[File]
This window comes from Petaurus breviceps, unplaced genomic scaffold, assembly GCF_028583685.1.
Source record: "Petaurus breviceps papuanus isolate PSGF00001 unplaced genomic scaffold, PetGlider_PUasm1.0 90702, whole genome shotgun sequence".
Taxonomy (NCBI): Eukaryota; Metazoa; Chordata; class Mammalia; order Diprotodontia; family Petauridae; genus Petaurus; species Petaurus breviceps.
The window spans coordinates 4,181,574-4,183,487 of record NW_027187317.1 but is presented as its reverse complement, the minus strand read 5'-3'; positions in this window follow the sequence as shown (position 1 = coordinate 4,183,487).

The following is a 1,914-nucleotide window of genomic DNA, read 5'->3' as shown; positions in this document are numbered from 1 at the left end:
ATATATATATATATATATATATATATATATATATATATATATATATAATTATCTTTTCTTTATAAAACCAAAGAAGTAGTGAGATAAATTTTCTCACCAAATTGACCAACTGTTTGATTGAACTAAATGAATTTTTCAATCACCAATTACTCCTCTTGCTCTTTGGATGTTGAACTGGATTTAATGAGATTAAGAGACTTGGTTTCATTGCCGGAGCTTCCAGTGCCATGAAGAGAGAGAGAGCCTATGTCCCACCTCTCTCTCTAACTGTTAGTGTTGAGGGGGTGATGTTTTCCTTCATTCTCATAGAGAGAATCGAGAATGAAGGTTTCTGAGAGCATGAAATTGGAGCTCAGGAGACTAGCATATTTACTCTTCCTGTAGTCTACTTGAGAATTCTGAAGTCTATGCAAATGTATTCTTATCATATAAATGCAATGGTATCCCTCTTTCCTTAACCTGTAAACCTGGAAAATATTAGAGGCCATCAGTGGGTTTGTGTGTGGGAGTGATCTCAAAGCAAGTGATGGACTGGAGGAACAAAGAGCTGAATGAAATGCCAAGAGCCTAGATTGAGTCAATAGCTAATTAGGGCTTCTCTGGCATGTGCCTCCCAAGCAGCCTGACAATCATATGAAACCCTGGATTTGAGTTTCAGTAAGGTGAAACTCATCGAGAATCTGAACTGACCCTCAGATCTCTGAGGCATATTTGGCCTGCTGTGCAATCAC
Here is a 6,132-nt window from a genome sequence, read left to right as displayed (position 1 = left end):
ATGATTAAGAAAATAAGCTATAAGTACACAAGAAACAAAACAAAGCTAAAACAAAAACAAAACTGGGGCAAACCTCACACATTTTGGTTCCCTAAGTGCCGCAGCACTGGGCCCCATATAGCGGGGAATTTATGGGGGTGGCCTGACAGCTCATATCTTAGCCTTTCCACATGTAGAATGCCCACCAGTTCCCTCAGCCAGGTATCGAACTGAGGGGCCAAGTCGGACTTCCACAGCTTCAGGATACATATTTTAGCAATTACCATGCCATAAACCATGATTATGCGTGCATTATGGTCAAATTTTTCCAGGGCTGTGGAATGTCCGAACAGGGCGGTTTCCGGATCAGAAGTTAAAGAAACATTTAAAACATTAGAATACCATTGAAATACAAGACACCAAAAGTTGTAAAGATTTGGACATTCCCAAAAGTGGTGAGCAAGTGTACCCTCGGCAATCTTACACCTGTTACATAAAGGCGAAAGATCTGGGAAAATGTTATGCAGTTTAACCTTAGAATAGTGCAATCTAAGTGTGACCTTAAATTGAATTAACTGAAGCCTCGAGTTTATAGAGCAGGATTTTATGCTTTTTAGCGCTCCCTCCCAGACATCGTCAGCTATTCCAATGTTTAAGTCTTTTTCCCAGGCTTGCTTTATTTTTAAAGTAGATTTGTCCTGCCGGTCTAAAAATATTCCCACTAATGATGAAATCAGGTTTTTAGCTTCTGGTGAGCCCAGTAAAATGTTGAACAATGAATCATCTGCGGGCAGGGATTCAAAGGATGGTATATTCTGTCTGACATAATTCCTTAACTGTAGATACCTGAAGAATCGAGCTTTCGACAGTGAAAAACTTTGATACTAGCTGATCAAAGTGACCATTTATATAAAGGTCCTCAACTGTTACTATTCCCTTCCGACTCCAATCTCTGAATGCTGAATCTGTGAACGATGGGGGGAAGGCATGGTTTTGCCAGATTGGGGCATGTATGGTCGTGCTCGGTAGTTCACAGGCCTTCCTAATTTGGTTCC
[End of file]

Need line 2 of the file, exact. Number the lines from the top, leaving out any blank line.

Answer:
Source record: "Petaurus breviceps papuanus isolate PSGF00001 unplaced genomic scaffold, PetGlider_PUasm1.0 90702, whole genome shotgun sequence".